Skateboard art is naturally pegged as ratty and lowbrow. Of course, most people who skateboard can affectionately be lumped into the aforementioned categories. But what exactly is skate art? Is it art made by skaters? Is it art made for skaters? Can it be both, or neither? As much as I love skateboarding, I'm generally skeptical of skate art and its intent. I'm involuntarily attracted to skate related events, demos, premieres, screenings, etc. Usually it has to do with being in the same company of fellow skaters or nerding out when I see one of my childhood idols. But sometimes when I'm at these events, I'm faced with a nagging voice that tells me, "This doesn't have anything to do with skateboarding. Let's get out of here and go skate."
Over the last two decades, street skateboarding has risen exponentially in popularity, spawning a number of undesirable cultural side effects, i.e., the X-Games, Tony Hawk Bagel Bite commercials and Bam Margera, to name a few. But it's not just the commercial world that has an interest in skateboarding. The art community has taken notice and opened its doors to skate related work.
The Market Street Gallery's current exhibition, Skate This Art, is a benefit auction and fundraiser for Roaddawgz, a drop-in center for homeless youth in San Francisco's Tenderloin neighborhood. The exhibit features over 50 artists including Jeremy Fish, Pobrecito, Matt Gonzalez (former San Francisco mayoral candidate and 2008 Green Party presidential running mate), Terry Marashlian, Jason Norelli, and Ah Young donating mostly custom-painted skateboard decks -- a pretty literal interpretation of skate art, hence the title Skate This Art. Unfortunately, I visited the gallery on their second day of the exhibition and the majority of the work had yet to be labeled with artist info and baseline bidding prices. A few workers were still busy hanging more boards and moving larger works around.
When I first walked into the gallery much of the artwork instantly reminded me of Haight Street. Many of the 100 plus skateboard decks hanging from the walls seem like they could also be for sale at a head shop, next to a Jerry Garcia t-shirt or a flaming 8-ball bong. You've got your dragons, sunsets, pop-culture stencils, amorphous blob doodles and even some dolphins. The decks on display are simply used as a canvas without much of a unifying theme. Art work is presented on long boards, short boards, broken boards and also furniture, including a chaise lounge comprised of 10 decks set at staggered heights. Most of the artists choose to draw or paint directly on the boards while a few use mixed media techniques or decorate them with stickers.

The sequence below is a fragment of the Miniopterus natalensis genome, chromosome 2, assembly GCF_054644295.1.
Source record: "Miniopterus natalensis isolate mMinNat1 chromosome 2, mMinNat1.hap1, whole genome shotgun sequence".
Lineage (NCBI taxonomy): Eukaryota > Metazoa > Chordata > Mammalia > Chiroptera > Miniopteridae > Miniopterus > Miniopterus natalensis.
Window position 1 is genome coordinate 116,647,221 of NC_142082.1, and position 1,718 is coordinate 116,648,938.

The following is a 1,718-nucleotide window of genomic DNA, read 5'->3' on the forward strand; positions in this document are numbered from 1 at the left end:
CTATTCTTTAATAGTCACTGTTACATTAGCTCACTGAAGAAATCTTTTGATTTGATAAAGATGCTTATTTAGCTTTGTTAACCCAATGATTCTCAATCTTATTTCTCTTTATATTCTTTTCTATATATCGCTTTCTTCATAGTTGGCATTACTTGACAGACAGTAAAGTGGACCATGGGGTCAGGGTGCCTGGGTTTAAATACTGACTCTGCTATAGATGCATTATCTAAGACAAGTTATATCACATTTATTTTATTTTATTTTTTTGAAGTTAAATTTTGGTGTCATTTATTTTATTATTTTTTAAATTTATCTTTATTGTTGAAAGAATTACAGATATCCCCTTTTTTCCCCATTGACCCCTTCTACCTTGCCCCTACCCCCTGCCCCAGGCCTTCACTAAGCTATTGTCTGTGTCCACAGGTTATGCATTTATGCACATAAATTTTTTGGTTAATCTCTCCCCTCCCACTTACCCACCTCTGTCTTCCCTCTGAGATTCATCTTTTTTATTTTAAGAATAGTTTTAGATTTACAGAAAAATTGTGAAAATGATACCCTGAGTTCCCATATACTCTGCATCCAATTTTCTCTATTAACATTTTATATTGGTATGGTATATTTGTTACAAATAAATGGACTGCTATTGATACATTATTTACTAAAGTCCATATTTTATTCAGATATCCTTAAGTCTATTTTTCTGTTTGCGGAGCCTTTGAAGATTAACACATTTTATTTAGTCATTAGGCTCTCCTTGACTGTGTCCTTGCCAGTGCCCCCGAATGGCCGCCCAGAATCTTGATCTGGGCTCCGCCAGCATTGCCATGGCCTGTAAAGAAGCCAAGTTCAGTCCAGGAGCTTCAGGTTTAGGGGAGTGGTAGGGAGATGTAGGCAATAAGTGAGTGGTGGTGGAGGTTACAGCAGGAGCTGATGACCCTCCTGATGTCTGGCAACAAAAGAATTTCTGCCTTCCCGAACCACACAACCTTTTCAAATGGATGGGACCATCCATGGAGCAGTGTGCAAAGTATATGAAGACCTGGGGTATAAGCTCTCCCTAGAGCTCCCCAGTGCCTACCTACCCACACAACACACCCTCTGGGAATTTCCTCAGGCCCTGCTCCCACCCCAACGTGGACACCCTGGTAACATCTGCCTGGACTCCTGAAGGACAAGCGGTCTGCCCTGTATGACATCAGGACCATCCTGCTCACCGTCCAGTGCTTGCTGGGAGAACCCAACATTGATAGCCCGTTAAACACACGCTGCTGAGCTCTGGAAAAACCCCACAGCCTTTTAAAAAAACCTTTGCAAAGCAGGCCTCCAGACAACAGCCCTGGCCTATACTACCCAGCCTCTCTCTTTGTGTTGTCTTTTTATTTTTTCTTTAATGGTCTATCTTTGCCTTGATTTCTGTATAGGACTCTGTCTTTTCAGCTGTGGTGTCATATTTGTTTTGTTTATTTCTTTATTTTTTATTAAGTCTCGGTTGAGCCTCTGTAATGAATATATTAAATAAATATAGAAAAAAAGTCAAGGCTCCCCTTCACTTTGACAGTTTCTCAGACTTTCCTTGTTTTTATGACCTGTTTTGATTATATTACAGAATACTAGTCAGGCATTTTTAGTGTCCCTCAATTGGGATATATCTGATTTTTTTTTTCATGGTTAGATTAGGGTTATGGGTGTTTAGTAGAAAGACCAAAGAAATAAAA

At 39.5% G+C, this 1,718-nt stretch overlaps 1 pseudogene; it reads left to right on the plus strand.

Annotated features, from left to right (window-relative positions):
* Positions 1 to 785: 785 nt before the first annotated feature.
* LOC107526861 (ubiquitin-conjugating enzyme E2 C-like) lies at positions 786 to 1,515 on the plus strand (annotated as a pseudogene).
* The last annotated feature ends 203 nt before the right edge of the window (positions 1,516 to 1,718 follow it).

Ah Young's contributions, yet to be labeled with a title by the curators, were definite standouts among the rest. Opting to use pieces of skateboards rather than a complete deck, Young constructed a vivid, multi-dimensional scene of the Golden Gate Bridge and San Francisco skyline. Although depicting the Golden Gate Bridge has become over trodden territory, Young's execution makes it a success. The bite-size wooden scraps collected from colored skate decks are layered in a messy manner, giving the work depth and an almost animated quality. Since skate decks are typically made by gluing and pressing seven thin sheets of wood together, they become unusually splintered and cross-hatched when broken into pieces. This is what makes the work most engaging; instead of painting on decks, Young broke them down to create something entirely new.
Artist Pobrecito employs a retro brown, yellow and red color palette with profile drawings of a few Latin looking, big-lipped, scraggly haired cartoon characters. I've seen his work before in San Francisco's Mission district and regularly walk by one of his murals on Balmy Alley. Although his work is not blatantly comical it gets a laugh out of me every time. His characters look like they've been through the ringer but still maintain a hunger for life. Their twisted mugs ooze expression and glean a hint of hope.
To be fair, since the exhibition and auction benefits Roaddawgz, it would probably feel like a disconnect if the art was too clean and stuffy. The Haight Street vibe fits the stereotype of what a homeless youth drop-in center would be like, but let's not jump to conclusions. It's still a stereotype. Who knows where these kids come from or what their stories are. Not all of them have a pit bull on a chain and are asking you for money to buy weed. Roaddawgz helps struggling youth to develop technical training, job skills and offers art and literary activities where kids can receive cash payments for completed works. It's just too bad Skate This Art couldn't have included more quality work. I'm sure Roaddawgz could use the funds.
Skate this Art is on display at the Market Street Gallery through May 31, 2009. For more information, visit marketstreetgallery.com